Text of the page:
News Roundup | 8.8.18

Judge Upholds Full Restoration of DACA

A D.C. federal judge upheld an order to the U.S. government to restore and continue accepting applications for the Deferred Action for Childhood Arrivals (DACA) program after finding that the Trump administration has failed to provide adequate reason to end the program, according to court documents. The DACA program, which President Donald J. Trump’s administration rescinded on Sept. 5, 2017, deferred deportation and issued temporary education and work permits for undocumented immigrants who came to the United States before their 16th birthday.

Separate lawsuits in California and New York resulted in judges ordering continuation of the program but did not require the government to accept new applications, according to the New York Times. Another lawsuit in Texas is expected to issue a ruling this week. Emory and 18 other universities filed an amicus brief on July 20 for the lawsuit in Texas supporting the continuation of DACA, arguing that students protected under DACA at their institutions are gifted and rescinding DACA harms other students, the universities and the country. — Richard Chess

Emory Grad Dies After Shooting on I-20

Rodrigo Castillo (08B), 33, was fatally shot while he was driving on I-20 on Aug. 3, according to Atlanta police. The police do not have any suspects as of Friday. At Emory, Castillo was a member of Beta Theta Pi fraternity. After he graduated from Emory, he earned an MBA from the Arizona State University’s Thunderbird School of Global Management. He was an avid member of Caffeinated CrossFit in Mableton, Ga. “Rodrigo was funny, kind, and uplifting. I am going to miss his smile and sense of humor. I hope for peace and justice for Rodrigo and his family and friends. He is loved and truly missed,” another member posted in remembrance of Castillo.Emory College tweeted on Friday, “We are deeply saddened by the tragic loss of Rodrigo Castillo, 08C. Emory joins with Rodrigo’s family and friends in asking anyone with information to contact the Atlanta Police Department.” A GoFundMe for Castillo and his family has already garnered more than $16,000.

Emory Files Amicus Brief in Harvard Diversity Lawsuit

Emory and 15 other universities filed an amicus brief on July 30 to support Harvard University (Mass.) in its lawsuit and defend the use of race as a factor in the admissions process. Students For Fair Admissions (SFFA) sued Harvard in 2014, alleging racial discrimination against Asian-Americans during the admissions process. In its complaint, SFFA alleged that Harvard and other top universities use a coordinated quota for Asian-American students and rate Asian-American applicants lower on personality traits.

The 16 universities said in the amicus brief that a ruling against Harvard in allowing race as a factor in admissions would hinder diversity. “Student body diversity is essential to achieving the educational mission” and enforcing a rule on how colleges evaluate candidates would be an “extraordinary intrusion,” the brief argued. In addition to Emory, the filers include the rest of the Ivy League and nine other private universities — Case Western Reserve University (Ohio), Duke University (N.C.), George Washington University (D.C.), Johns Hopkins University (Md.), the Massachusetts Institute of Technology, Stanford University (Calif.), Vanderbilt University (Tenn.) and Washington University in St. Louis (Mo.).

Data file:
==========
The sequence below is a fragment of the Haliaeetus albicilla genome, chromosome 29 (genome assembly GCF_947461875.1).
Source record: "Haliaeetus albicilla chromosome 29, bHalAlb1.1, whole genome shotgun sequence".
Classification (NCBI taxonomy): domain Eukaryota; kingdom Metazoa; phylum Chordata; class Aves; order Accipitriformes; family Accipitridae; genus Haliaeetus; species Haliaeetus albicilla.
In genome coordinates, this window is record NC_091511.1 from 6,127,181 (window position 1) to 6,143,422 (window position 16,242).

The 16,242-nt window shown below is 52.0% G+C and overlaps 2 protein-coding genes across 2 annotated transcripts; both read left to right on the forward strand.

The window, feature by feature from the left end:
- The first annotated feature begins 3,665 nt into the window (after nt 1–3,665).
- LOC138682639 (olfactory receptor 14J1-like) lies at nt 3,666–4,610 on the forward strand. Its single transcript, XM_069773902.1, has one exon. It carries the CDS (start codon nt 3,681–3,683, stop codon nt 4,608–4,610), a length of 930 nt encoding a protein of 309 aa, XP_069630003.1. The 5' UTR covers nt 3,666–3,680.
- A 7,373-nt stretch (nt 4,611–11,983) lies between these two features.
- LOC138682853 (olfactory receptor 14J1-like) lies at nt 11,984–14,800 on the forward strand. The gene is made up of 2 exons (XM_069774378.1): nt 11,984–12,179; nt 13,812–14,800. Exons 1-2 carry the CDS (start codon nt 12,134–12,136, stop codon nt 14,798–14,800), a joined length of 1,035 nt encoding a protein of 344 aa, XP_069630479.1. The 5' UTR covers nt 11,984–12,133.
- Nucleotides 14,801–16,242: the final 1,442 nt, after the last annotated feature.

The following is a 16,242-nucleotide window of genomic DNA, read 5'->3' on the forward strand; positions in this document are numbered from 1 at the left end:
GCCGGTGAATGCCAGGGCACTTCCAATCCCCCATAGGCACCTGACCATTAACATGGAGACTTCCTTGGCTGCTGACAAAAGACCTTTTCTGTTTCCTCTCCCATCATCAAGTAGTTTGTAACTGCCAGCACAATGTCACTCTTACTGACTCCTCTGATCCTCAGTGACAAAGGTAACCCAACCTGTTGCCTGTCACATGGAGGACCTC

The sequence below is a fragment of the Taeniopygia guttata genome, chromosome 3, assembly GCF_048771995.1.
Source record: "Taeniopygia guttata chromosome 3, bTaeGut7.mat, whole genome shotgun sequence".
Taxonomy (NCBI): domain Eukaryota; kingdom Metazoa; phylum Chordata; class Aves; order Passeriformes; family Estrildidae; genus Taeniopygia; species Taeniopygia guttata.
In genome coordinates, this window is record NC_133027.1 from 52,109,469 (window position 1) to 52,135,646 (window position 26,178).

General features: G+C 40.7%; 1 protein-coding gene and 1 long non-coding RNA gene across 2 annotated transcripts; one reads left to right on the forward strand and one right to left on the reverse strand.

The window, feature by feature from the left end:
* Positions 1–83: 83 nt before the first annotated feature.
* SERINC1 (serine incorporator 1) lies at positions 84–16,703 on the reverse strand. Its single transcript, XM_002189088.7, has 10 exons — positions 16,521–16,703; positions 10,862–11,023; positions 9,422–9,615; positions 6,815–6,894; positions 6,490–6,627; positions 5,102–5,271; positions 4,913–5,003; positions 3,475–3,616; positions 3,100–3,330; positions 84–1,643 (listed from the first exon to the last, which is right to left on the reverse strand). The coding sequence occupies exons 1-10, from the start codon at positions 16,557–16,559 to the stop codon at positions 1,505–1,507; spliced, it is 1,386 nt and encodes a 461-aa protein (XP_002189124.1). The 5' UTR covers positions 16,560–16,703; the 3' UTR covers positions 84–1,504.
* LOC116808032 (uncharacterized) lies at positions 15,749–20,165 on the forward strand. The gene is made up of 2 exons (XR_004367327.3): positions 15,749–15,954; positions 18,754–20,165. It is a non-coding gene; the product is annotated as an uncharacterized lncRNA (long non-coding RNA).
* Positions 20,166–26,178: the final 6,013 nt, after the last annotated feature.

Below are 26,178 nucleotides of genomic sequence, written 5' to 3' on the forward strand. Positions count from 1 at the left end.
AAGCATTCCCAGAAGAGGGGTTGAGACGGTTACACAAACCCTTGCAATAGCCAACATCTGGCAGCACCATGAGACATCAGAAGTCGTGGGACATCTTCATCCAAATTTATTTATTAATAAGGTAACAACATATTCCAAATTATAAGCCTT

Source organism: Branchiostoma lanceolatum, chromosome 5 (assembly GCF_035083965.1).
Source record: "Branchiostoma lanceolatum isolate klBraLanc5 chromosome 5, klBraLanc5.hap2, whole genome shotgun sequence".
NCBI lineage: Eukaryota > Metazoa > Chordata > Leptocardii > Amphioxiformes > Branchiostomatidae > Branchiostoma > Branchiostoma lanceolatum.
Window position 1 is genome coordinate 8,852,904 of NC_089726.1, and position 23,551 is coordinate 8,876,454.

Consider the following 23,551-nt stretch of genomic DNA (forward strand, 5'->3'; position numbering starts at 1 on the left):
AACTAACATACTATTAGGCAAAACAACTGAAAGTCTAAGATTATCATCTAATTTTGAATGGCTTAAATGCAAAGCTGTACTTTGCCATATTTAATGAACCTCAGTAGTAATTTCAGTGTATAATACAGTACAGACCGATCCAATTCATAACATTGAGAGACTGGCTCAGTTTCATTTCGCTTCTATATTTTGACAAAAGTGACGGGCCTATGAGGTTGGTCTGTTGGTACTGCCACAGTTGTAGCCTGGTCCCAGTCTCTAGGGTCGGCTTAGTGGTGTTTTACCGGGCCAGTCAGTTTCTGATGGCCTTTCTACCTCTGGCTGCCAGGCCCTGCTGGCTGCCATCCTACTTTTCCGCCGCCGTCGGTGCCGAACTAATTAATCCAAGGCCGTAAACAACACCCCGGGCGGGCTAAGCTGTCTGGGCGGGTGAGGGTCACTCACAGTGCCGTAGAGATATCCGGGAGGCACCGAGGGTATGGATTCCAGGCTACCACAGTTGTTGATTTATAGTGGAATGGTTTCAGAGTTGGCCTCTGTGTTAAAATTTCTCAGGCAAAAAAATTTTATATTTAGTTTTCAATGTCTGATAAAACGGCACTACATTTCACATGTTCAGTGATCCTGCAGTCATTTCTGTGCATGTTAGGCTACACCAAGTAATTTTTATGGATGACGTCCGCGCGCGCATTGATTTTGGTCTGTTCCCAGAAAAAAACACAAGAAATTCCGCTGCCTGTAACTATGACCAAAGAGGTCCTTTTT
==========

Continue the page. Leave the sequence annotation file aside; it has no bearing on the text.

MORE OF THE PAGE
Princeton Review Ranks Emory No. 1 in Quality of Life

Princeton Review ranked Emory No. 1 in its 2019 quality of life survey. The study also ranked Emory No. 9 for dorms, No. 10 for student satisfaction, No. 11 for location, No. 12 for town-gown relations, No. 15 for beautiful campus, No. 19 for classroom experience No. 20 for science lab facilities and No. 20 for health services. For the quality of life survey, Princeton Review surveys students and factors “students’ assessments of their overall happiness; the beauty, safety and location of the campus; the comfort of dorms; the quality of the food; the ease of getting around campus and dealing with administrators; the friendliness of fellow students; the interaction of different student types; and the quality of the school’s relationship with the local community,” according to an Aug. 7 University press release. — Richard Chess

EUH Johns Creek Plans Major Expansion

Emory Johns Creek Hospital is planning a $61 million expansion to its facilities, according to a letter of intent filed with the state on July 19. The two-story, 84,000 square foot addition will include 21 inpatient acute care beds, 19 observation beds, non-clinical space and a two-chair inpatient dialysis room, according to the letter.

Eight Charged in Bangladesh Shooting

Bangladesh police charged eight militants for the July 2016 Dhaka cafe terrorist attack that left 22 people dead, two of whom were Emory students Abinta Kabir and Faraaz Hossain, according to Reuters. Bangladesh police also freed British suspect Hasnat Karim, who was detained since the attack, after being unable to find any links between him and the attack. The eight militants belong to Jamaat-ul-Mujahideen Bangladesh, a local jihadist group aligned with the Islamic State, according to Reuters. The Islamic State claimed responsibility for the attack in 2016 but Bangladesh denied the group and any other foreign group’s involvement.

UPDATE (8/10/18 at 11 a.m.): This article was updated to include a brief on Castillo.

CORRECTION (8/9/18 at 2:15 a.m.): The article previously stated that U.S. News & World Report conducted recent surveys on Emory. Princeton Review conducted the surveys.

CORRECTION (8/10/18 at 4:23 p.m.): The brief about Castillo was corrected to reflect the correct date he died. He died on Aug. 3, not Aug. 6.

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